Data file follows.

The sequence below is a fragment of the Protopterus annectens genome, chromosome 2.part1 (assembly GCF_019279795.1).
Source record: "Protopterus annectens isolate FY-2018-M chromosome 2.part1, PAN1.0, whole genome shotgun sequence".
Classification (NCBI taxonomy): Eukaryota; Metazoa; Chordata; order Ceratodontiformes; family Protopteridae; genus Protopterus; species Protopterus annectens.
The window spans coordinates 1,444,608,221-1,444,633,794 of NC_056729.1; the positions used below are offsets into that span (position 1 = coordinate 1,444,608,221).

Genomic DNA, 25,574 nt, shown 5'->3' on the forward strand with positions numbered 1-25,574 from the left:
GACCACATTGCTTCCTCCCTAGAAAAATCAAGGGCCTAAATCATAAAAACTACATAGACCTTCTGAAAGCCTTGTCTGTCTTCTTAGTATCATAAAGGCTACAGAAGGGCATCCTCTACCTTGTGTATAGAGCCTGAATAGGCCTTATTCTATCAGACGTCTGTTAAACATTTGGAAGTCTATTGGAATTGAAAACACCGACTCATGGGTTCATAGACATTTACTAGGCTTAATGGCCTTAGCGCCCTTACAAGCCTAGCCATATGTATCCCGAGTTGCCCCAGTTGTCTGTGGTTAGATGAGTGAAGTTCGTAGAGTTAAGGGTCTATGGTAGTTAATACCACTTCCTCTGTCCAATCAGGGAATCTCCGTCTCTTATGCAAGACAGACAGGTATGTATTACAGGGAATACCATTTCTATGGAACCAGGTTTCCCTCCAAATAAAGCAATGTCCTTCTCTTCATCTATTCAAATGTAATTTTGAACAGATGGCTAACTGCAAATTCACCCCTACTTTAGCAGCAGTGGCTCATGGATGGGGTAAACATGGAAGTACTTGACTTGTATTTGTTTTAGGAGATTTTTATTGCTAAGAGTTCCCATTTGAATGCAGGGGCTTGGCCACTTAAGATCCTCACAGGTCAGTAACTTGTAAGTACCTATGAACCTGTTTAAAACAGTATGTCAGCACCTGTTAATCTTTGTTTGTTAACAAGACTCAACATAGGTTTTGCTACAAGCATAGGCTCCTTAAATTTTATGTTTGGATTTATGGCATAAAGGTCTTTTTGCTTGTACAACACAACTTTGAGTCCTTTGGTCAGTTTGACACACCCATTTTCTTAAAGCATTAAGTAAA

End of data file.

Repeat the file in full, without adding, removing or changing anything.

The sequence below is a fragment of the Protopterus annectens genome, chromosome 2.part1 (assembly GCF_019279795.1).
Source record: "Protopterus annectens isolate FY-2018-M chromosome 2.part1, PAN1.0, whole genome shotgun sequence".
Classification (NCBI taxonomy): Eukaryota; Metazoa; Chordata; order Ceratodontiformes; family Protopteridae; genus Protopterus; species Protopterus annectens.
The window spans coordinates 1,444,608,221-1,444,633,794 of NC_056729.1; the positions used below are offsets into that span (position 1 = coordinate 1,444,608,221).

Genomic DNA, 25,574 nt, shown 5'->3' on the forward strand with positions numbered 1-25,574 from the left:
GACCACATTGCTTCCTCCCTAGAAAAATCAAGGGCCTAAATCATAAAAACTACATAGACCTTCTGAAAGCCTTGTCTGTCTTCTTAGTATCATAAAGGCTACAGAAGGGCATCCTCTACCTTGTGTATAGAGCCTGAATAGGCCTTATTCTATCAGACGTCTGTTAAACATTTGGAAGTCTATTGGAATTGAAAACACCGACTCATGGGTTCATAGACATTTACTAGGCTTAATGGCCTTAGCGCCCTTACAAGCCTAGCCATATGTATCCCGAGTTGCCCCAGTTGTCTGTGGTTAGATGAGTGAAGTTCGTAGAGTTAAGGGTCTATGGTAGTTAATACCACTTCCTCTGTCCAATCAGGGAATCTCCGTCTCTTATGCAAGACAGACAGGTATGTATTACAGGGAATACCATTTCTATGGAACCAGGTTTCCCTCCAAATAAAGCAATGTCCTTCTCTTCATCTATTCAAATGTAATTTTGAACAGATGGCTAACTGCAAATTCACCCCTACTTTAGCAGCAGTGGCTCATGGATGGGGTAAACATGGAAGTACTTGACTTGTATTTGTTTTAGGAGATTTTTATTGCTAAGAGTTCCCATTTGAATGCAGGGGCTTGGCCACTTAAGATCCTCACAGGTCAGTAACTTGTAAGTACCTATGAACCTGTTTAAAACAGTATGTCAGCACCTGTTAATCTTTGTTTGTTAACAAGACTCAACATAGGTTTTGCTACAAGCATAGGCTCCTTAAATTTTATGTTTGGATTTATGGCATAAAGGTCTTTTTGCTTGTACAACACAACTTTGAGTCCTTTGGTCAGTTTGACACACCCATTTTCTTAAAGCATTAAGTAAA